You asked: “How much sin loses you salvation? This is a common question and I think I have been consistent in all of my replies so please review them for the specifics. To summarize, 1 John 1 makes it clear that all Christians sin and no one is without sin. Provided that we are walking in the light, meaning that our lifestyle is generally characterized as abiding in Christ, during times of occasional sin – God promises to forgive us when we repent and we thus have assurance. However, John goes on to address the flip side of the coin in 1 Jn 3 where he addresses us as little children meaning believers only – not unbelievers as you claim. He warns believers that those who practice sin are practicing lawlessness and in doing so makes them children of the devil. Believers who allow habitual sin to dwell in their lives have no such assurance of salvation unless they repent.

            1 Tim 3:6 says nothing at all about being accused by the devil. It does reference judgement or condemnation which can be interpreted one of two ways such as incurring the same condemnation as the devil, or alternatively being subject to the judgment of the devil. While Satan is indeed our accuser; I’m not aware of anyplace in Scripture where he is our judge as that right is reserved for God alone. Besides, even if it is Satan who judges, why should that matter at all since according to your view believers are eternally secure. However, if it is God who condemns then Paul’s warning makes much more sense.

            I believe Rom 8:12-13 is a very clear warning that a believer can lose their salvation for the following reasons. These verses describe the potential death of born-again believers, specifically referred to as the brethren in v. 12. If this death were not a real possibility, the warning would be nonsensical. We also know that this warning pertains to spiritual death – not physical death – because everyone dies physically irrespective of how we live our lives. Moreover, one must have spiritual life in order to be in danger of spiritual death. You cannot threaten a spiritually dead person with spiritual death. Such a person is already dead. Therefore, it must be concluded that these are regenerate brethren who are being warned of dying. Also note that this verse is conditional – not unconditional – as indicated by the word “if.” IF those believers walk according to the flesh – they will die. IF those believers walk according to the Spirit, – they will live. We have a choice as to what we will reap. I think it is very difficult to get around the plain meaning of this passage. Contrary to your assertion, I have read Rom. 8 multiple times. Your objection that these verses do not square with the fact that there is no condemnation for those in Christ in Rom 8:1 is wholly unsupported by its context. Rom 8:1 is not an unconditional statement. It is conditioned by verse 4 which states “in order that the righteous requirement of the law might be fully met in us, WHO DO NOT LIVE ACCORDING TO THE FLESH BUT ACCORDING TO THE SPIRIT. ” Thus vss. 12-13 support rather than contradict Paul’s opening statements in Ch 8. No condemnation can only be said to be reserved for those Christians who walk according to the Spirit. To teach otherwise directly contradicts these verses.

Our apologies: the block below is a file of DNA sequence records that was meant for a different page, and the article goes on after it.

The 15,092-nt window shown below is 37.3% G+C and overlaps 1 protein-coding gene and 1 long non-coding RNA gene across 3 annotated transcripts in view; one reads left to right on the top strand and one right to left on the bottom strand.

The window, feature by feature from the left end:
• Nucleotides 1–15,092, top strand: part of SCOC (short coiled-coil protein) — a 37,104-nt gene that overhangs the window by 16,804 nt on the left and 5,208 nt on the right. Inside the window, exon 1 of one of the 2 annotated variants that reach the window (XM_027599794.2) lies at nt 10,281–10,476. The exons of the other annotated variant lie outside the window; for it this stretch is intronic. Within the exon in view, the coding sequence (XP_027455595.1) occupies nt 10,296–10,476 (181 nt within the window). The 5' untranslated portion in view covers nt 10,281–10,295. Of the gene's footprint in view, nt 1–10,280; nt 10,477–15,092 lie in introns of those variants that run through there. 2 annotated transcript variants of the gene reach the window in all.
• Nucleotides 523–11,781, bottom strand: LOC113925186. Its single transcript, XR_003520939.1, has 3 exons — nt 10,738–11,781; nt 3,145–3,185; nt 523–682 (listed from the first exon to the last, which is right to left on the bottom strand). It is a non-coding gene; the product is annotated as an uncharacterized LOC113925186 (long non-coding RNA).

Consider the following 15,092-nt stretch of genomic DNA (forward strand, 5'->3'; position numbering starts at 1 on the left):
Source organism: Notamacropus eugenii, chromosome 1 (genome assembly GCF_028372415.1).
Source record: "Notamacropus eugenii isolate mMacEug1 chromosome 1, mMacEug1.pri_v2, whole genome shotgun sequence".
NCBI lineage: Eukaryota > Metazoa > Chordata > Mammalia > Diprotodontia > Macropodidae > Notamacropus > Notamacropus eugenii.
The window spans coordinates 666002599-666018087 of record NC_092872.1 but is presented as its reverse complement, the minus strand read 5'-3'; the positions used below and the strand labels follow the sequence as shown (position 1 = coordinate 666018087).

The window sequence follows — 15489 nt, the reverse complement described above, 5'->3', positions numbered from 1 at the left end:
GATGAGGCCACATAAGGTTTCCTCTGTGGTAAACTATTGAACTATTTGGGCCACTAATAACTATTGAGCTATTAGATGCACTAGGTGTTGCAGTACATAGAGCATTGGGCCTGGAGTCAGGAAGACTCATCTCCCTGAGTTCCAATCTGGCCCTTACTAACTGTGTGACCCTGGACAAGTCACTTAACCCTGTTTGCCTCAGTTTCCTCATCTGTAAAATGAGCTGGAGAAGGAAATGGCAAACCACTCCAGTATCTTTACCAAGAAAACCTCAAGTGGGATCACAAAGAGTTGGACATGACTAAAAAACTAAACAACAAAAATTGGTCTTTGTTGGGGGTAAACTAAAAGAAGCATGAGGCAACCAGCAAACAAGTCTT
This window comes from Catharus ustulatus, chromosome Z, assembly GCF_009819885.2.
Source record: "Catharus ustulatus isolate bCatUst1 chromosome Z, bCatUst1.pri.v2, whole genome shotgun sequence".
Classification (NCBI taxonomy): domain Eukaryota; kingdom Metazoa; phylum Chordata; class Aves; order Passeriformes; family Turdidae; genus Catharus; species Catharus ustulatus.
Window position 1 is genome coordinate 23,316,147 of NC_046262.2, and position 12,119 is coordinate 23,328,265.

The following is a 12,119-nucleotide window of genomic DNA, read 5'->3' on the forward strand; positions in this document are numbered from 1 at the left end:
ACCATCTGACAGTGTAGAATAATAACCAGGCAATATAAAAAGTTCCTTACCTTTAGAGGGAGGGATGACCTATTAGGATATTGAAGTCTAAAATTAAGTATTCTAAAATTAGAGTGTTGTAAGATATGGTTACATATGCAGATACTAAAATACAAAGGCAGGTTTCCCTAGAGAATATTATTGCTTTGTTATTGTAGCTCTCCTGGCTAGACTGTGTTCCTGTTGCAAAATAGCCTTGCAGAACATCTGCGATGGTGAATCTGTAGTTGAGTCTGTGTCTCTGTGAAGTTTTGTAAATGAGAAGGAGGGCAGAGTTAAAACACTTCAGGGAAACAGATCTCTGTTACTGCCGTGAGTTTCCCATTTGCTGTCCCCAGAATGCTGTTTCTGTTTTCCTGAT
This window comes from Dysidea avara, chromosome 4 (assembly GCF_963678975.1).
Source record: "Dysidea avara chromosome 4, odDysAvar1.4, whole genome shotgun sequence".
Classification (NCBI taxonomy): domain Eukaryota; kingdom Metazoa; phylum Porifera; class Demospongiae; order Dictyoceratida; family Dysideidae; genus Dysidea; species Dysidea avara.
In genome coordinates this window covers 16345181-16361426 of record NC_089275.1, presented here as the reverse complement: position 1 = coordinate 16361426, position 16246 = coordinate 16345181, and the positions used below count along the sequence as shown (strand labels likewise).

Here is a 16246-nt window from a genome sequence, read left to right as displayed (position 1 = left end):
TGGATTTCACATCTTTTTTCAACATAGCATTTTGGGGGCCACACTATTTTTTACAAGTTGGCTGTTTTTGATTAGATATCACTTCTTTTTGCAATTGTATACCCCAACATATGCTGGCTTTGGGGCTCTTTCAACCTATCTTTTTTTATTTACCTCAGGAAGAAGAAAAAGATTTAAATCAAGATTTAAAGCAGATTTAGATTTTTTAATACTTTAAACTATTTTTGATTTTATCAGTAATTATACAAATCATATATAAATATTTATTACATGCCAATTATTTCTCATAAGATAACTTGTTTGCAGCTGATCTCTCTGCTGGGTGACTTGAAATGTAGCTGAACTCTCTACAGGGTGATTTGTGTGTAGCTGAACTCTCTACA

2. Post author

            Hi Stuart, thanks for your reply. I believe your missing an important ingredient which rather than attempt a long reply has occasioned me to write an article entitled “can a believer sin” which I will post in a couple of weeks. This is what I will explain. John basically says this – a believer cannot practice sin and a believer only practices righteousness. If you do not, according to these passages in John’s Epistle then you are not born again at all!

          3. Post author

            Have a look at my latest post: “can a believer sin?” for a full answer

  6. Willie Barber

    Dr John R Rice was one of the greatest preachers since Spurgeon. One of his simplest arguments was that once Christians are saved, they become children of God. On earth, we are children of our earthly father. No matter what we do in life, even if it is so bad that our earthly father disavows us as his child, we are still his child. He can never, under no circumstance, under any condition, disclaim the fact we are still his child, like it or not. Same with our Heavenly Father, once a child, God likewise can never “unchild” anyone. If God is that fickle, then Jesus’s work on the cross was only temporary, not permanent. I have to agree with Dr. Rice. I am a child of God. I always will be, but it is my responsibility to also be a good son.